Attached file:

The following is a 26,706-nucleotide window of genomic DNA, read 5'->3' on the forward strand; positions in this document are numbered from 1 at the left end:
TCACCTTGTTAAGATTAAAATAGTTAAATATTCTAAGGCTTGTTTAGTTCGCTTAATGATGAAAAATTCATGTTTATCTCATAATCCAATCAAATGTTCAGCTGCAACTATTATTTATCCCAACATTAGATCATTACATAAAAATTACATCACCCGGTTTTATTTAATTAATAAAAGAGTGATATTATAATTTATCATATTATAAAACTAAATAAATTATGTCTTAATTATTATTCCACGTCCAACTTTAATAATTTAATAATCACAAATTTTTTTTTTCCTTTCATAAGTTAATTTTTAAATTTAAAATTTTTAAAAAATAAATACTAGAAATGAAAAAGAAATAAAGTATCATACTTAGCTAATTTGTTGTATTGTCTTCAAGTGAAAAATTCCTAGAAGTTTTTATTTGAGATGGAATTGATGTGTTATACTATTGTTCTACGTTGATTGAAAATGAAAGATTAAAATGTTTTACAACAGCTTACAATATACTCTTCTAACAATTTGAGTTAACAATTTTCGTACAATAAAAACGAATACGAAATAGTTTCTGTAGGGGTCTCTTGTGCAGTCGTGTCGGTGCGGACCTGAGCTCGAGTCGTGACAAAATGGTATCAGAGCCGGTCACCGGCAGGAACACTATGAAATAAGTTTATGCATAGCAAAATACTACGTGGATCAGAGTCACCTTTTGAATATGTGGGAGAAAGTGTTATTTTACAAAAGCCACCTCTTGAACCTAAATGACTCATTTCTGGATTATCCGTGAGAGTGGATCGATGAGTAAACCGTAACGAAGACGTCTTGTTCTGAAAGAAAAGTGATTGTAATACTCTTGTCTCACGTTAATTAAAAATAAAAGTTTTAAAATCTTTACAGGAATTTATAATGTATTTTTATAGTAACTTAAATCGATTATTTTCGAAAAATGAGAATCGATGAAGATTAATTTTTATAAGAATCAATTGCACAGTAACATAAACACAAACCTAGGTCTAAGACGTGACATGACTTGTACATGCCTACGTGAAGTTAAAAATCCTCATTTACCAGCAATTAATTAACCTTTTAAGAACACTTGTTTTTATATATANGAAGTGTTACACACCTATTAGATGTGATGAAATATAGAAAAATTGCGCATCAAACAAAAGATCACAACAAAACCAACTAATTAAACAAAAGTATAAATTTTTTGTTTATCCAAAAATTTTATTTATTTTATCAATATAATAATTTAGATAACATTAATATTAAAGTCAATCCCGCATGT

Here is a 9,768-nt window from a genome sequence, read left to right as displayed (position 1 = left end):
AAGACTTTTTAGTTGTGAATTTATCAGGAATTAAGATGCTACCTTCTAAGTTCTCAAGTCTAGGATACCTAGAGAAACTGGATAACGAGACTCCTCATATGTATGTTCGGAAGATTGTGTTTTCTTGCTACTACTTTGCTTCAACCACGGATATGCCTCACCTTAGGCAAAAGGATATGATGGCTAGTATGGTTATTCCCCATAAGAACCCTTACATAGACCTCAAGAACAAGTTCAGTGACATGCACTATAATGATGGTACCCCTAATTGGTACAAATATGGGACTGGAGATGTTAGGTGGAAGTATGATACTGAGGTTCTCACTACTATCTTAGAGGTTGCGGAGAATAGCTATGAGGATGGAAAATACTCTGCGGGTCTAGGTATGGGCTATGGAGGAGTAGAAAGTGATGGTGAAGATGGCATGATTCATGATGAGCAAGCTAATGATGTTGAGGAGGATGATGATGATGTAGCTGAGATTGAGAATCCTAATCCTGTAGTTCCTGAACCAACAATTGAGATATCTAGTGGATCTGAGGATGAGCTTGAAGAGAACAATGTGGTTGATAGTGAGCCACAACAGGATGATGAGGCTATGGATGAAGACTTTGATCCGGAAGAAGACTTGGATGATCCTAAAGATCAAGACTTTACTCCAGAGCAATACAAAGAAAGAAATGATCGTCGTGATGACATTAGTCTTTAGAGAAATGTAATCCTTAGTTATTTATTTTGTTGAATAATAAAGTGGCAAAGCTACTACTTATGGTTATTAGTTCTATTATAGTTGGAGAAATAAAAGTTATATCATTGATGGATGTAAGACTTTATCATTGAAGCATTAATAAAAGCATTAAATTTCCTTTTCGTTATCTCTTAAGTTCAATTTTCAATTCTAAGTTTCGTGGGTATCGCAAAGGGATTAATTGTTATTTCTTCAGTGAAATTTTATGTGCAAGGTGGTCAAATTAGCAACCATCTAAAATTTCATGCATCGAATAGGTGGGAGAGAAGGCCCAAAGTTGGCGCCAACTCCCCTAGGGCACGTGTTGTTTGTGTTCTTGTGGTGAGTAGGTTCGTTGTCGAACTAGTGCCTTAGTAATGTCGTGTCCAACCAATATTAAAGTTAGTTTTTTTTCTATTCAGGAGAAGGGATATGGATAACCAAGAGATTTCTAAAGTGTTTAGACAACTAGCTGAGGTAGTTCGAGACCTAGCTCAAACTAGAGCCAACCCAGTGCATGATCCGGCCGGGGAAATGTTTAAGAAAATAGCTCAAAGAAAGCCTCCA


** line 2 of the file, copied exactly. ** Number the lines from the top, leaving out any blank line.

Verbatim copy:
TCACCTTGTTAAGATTAAAATAGTTAAATATTCTAAGGCTTGTTTAGTTCGCTTAATGATGAAAAATTCATGTTTATCTCATAATCCAATCAAATGTTCAGCTGCAACTATTATTTATCCCAACATTAGATCATTACATAAAAATTACATCACCCGGTTTTATTTAATTAATAAAAGAGTGATATTATAATTTATCATATTATAAAACTAAATAAATTATGTCTTAATTATTATTCCACGTCCAACTTTAATAATTTAATAATCACAAATTTTTTTTTTCCTTTCATAAGTTAATTTTTAAATTTAAAATTTTTAAAAAATAAATACTAGAAATGAAAAAGAAATAAAGTATCATACTTAGCTAATTTGTTGTATTGTCTTCAAGTGAAAAATTCCTAGAAGTTTTTATTTGAGATGGAATTGATGTGTTATACTATTGTTCTACGTTGATTGAAAATGAAAGATTAAAATGTTTTACAACAGCTTACAATATACTCTTCTAACAATTTGAGTTAACAATTTTCGTACAATAAAAACGAATACGAAATAGTTTCTGTAGGGGTCTCTTGTGCAGTCGTGTCGGTGCGGACCTGAGCTCGAGTCGTGACAAAATGGTATCAGAGCCGGTCACCGGCAGGAACACTATGAAATAAGTTTATGCATAGCAAAATACTACGTGGATCAGAGTCACCTTTTGAATATGTGGGAGAAAGTGTTATTTTACAAAAGCCACCTCTTGAACCTAAATGACTCATTTCTGGATTATCCGTGAGAGTGGATCGATGAGTAAACCGTAACGAAGACGTCTTGTTCTGAAAGAAAAGTGATTGTAATACTCTTGTCTCACGTTAATTAAAAATAAAAGTTTTAAAATCTTTACAGGAATTTATAATGTATTTTTATAGTAACTTAAATCGATTATTTTCGAAAAATGAGAATCGATGAAGATTAATTTTTATAAGAATCAATTGCACAGTAACATAAACACAAACCTAGGTCTAAGACGTGACATGACTTGTACATGCCTACGTGAAGTTAAAAATCCTCATTTACCAGCAATTAATTAACCTTTTAAGAACACTTGTTTTTATATATANGAAGTGTTACACACCTATTAGATGTGATGAAATATAGAAAAATTGCGCATCAAACAAAAGATCACAACAAAACCAACTAATTAAACAAAAGTATAAATTTTTTGTTTATCCAAAAATTTTATTTATTTTATCAATATAATAATTTAGATAACATTAATATTAAAGTCAATCCCGCATGT